Over the years as I quit drinking and smoking, shifted from physical labor to desk jobs, and simply aged, I went from my fighting weight of 115 pounds to over 200-plus. My wardrobe preferences became tunic tops and pants with elastic waists. Except for a long black skirt that I could wear with my white or black dress shirts and accessorize with a dress jacket, there were no dresses in my closet.
History of the Little Black Dress
“In 1926 Gabrielle “Coco Chanel” published a picture of a short, simple black dress in American Vogue. It was calf-length, straight, and decorated only by a few diagonal lines. Vogue called it “Chanel’s Ford.” Like the Model T, the little black dress was simple and accessible for women of all social classes. Vogue also said that the LBD would become “a sort of uniform for all women of taste.” — Source: Wikipedia
As someone who follows fashion primarily for its visual art aesthetic, I’ve been aware of the culture of the little black dress, but I never felt compelled to own one. In fact the Little Black Dress phenomenon is prevalent enough to be capitalized and considered to be a basic mainstay of a woman’s wardrobe.
After Coco Channel’s declaration many credit Audrey Hepburn in Breakfast at Tiffany’s with popularizing the Little Black Dress. Over the years designers like Karl Lagerfeld and stylists and celebrities further solidified the popularity and promoted the importance of having a Little Black Dress in one’s closet. A whole series of romantic novels under the Little Black Dress imprint further reinforce the sexy experience of wearing one. Workout programs were developed so women could lose weight, get fit, and slip into a Little Black Dress and live the stories they were reading about.
My (BIG) Little Black Dress Story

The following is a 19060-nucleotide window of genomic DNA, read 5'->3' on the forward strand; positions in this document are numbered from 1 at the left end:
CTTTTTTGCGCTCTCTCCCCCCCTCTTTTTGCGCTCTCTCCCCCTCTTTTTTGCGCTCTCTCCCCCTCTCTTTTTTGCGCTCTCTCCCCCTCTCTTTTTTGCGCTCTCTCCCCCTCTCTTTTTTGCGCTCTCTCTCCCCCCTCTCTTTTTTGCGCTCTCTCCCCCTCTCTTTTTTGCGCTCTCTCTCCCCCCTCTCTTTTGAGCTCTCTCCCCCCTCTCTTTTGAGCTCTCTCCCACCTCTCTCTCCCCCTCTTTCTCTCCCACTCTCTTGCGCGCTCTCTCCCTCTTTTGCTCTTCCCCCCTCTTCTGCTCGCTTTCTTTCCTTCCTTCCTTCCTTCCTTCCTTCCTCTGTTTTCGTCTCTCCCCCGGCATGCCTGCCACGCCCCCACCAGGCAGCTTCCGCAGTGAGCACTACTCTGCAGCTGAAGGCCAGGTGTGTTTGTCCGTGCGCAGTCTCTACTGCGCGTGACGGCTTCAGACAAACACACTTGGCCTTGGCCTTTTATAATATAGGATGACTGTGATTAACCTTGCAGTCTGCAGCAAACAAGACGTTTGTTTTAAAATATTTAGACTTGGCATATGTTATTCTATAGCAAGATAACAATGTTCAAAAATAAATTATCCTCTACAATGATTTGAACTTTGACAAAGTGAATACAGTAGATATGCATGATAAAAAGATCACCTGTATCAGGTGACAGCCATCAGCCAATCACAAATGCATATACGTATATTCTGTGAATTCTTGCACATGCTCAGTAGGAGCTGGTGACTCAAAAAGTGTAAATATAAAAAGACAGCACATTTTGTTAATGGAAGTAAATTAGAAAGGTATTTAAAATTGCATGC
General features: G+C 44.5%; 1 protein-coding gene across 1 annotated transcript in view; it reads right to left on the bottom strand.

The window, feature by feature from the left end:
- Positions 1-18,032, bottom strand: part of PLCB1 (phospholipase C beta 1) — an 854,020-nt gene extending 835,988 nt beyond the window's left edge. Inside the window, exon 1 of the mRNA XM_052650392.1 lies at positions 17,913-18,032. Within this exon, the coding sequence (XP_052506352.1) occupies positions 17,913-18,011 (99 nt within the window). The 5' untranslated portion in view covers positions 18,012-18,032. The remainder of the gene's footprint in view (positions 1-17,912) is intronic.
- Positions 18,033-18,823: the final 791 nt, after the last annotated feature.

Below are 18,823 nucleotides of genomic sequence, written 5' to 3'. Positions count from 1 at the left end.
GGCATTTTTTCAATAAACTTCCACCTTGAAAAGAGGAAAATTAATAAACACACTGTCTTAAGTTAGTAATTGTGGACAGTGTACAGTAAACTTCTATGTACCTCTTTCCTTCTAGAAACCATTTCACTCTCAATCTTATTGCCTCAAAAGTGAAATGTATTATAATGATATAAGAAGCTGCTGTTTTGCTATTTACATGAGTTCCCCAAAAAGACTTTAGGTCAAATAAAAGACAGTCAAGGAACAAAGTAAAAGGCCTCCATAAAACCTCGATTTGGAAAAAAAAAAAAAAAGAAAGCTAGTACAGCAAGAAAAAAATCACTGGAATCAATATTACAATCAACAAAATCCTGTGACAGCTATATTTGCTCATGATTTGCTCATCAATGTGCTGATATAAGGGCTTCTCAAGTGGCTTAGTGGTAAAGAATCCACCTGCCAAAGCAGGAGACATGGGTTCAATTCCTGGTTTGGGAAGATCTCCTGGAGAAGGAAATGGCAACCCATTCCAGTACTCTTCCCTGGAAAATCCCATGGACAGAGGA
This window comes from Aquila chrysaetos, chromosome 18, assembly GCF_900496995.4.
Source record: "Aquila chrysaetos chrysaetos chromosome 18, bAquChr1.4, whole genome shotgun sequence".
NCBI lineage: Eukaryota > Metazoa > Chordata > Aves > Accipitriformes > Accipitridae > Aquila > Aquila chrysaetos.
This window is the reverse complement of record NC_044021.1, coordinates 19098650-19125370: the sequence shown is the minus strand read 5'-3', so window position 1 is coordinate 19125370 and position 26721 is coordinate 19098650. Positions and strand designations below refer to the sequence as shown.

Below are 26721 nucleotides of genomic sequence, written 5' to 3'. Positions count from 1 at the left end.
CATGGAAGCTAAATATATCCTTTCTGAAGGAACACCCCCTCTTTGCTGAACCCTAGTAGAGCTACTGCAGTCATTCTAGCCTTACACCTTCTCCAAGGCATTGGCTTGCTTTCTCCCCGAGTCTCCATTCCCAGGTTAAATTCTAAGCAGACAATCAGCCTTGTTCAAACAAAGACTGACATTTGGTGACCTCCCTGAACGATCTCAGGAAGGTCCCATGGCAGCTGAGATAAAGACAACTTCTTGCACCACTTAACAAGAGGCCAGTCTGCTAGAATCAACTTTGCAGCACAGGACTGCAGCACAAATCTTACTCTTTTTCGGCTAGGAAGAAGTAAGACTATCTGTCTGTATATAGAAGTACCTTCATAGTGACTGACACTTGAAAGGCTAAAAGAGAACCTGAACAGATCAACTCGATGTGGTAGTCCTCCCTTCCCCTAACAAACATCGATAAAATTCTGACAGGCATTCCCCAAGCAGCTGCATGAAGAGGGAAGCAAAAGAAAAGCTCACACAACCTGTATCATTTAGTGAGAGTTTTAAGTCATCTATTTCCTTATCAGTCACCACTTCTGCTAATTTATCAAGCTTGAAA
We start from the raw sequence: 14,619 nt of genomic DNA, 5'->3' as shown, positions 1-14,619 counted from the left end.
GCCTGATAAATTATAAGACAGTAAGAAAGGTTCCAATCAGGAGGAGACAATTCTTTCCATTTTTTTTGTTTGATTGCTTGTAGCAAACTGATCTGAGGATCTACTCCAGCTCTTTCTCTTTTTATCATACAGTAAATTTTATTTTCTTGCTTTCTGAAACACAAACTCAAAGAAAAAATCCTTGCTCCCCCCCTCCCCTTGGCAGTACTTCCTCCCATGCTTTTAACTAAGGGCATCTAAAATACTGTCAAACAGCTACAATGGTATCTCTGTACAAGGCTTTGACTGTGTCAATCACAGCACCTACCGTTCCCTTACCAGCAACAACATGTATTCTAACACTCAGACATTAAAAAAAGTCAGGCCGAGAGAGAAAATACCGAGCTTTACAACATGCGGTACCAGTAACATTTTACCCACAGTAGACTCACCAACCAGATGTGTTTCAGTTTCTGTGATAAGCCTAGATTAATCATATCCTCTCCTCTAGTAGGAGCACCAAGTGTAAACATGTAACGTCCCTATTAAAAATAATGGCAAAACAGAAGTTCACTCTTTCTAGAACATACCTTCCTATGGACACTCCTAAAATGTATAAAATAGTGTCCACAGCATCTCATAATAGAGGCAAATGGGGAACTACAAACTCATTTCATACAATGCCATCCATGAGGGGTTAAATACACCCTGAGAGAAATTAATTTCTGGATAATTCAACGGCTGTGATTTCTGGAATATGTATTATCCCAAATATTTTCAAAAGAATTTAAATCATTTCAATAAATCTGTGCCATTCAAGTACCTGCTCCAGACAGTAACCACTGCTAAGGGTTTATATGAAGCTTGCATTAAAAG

Two days ago I opened an email promotion from my favorite online clothing catalog, J. Jill. I’m a big girl and when I shop for clothes today, I strive to balance comfort with clothes that feel good on my skin, wash and wear easily, are suitable for work and play, and whose sizing I’m confident will fit. I also like discounts, so I often open the emails, peruse the catalog and invite the internet cookies to track my activity and send me a promotional code for my next order.
I saw a Little Black Dress available in a Woman’s size (a euphemism for plus-sized, which is also a euphemism for “fat-woman-size”). It was the first time in a long time that I saw a dress that I thought would look flattering on me and meet my clothes-buying criteria. Today, I practice not buying things on impulse and like to “sleep on it.” The next day, when I magically received my promotional code — a bonus for waiting a day — I decided to order it.
Now, this is where the story takes a slightly morbid turn, so beware! If death, dying and funerals are not something you choose to think or read about, stop reading here.
When I saw the dress, the first thing that came to mind is that it would be perfect to wear to funerals. I’m at that age where unfortunately this has become a more frequent social activity. The second thought was if I applied for another job, it would be a perfect outfit to make a powerful first impression. Lastly, as I envisioned myself doing a TED Talk and I accessorized it with some of my sister Tami’s Bohemian Bauble jewelry I would look stunning on stage and on YouTube.
When I shop online I sometimes like to read the reviews to gauge how other consumers rate the item they have purchased for quality and value and with clothes for fit. Needless to say, though it reinforced my decision to purchase, I was surprised to read that the first three reviewers sang the praises of how this was the perfect dress for wearing to a funeral, and one reviewer was particularly grateful that it arrived in time for her husband’s funeral. Oh my!
Readers of Mixed Metaphors, Oh My! stay tuned. When the dress arrives, I’ll slip it on with the black tights I ordered and take a selfie. You are invited to vote on whether it’s: Suitable for a funeral, makes a powerful first impression, and if I should wear it for my future imaginary TED Talk.